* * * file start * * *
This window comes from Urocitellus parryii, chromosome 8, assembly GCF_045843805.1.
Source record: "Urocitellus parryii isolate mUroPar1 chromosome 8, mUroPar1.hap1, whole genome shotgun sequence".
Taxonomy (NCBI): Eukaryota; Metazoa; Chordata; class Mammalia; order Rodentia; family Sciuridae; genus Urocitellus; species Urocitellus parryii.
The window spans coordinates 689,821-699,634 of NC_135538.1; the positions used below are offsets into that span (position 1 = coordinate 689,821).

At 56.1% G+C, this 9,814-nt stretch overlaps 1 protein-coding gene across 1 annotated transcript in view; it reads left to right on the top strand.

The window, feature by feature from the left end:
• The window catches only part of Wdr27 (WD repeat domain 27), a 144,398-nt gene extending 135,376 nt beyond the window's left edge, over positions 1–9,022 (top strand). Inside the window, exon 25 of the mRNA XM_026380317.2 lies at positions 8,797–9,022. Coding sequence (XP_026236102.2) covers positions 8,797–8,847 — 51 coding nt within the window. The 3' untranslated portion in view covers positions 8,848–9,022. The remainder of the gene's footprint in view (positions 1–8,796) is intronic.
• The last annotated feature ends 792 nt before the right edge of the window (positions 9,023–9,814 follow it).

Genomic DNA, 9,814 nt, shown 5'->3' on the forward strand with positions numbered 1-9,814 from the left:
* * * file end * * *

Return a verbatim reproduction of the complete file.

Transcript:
This window comes from Urocitellus parryii, chromosome 8, assembly GCF_045843805.1.
Source record: "Urocitellus parryii isolate mUroPar1 chromosome 8, mUroPar1.hap1, whole genome shotgun sequence".
Taxonomy (NCBI): Eukaryota; Metazoa; Chordata; class Mammalia; order Rodentia; family Sciuridae; genus Urocitellus; species Urocitellus parryii.
The window spans coordinates 689,821-699,634 of NC_135538.1; the positions used below are offsets into that span (position 1 = coordinate 689,821).

At 56.1% G+C, this 9,814-nt stretch overlaps 1 protein-coding gene across 1 annotated transcript in view; it reads left to right on the top strand.

The window, feature by feature from the left end:
• The window catches only part of Wdr27 (WD repeat domain 27), a 144,398-nt gene extending 135,376 nt beyond the window's left edge, over positions 1–9,022 (top strand). Inside the window, exon 25 of the mRNA XM_026380317.2 lies at positions 8,797–9,022. Coding sequence (XP_026236102.2) covers positions 8,797–8,847 — 51 coding nt within the window. The 3' untranslated portion in view covers positions 8,848–9,022. The remainder of the gene's footprint in view (positions 1–8,796) is intronic.
• The last annotated feature ends 792 nt before the right edge of the window (positions 9,023–9,814 follow it).

Genomic DNA, 9,814 nt, shown 5'->3' on the forward strand with positions numbered 1-9,814 from the left: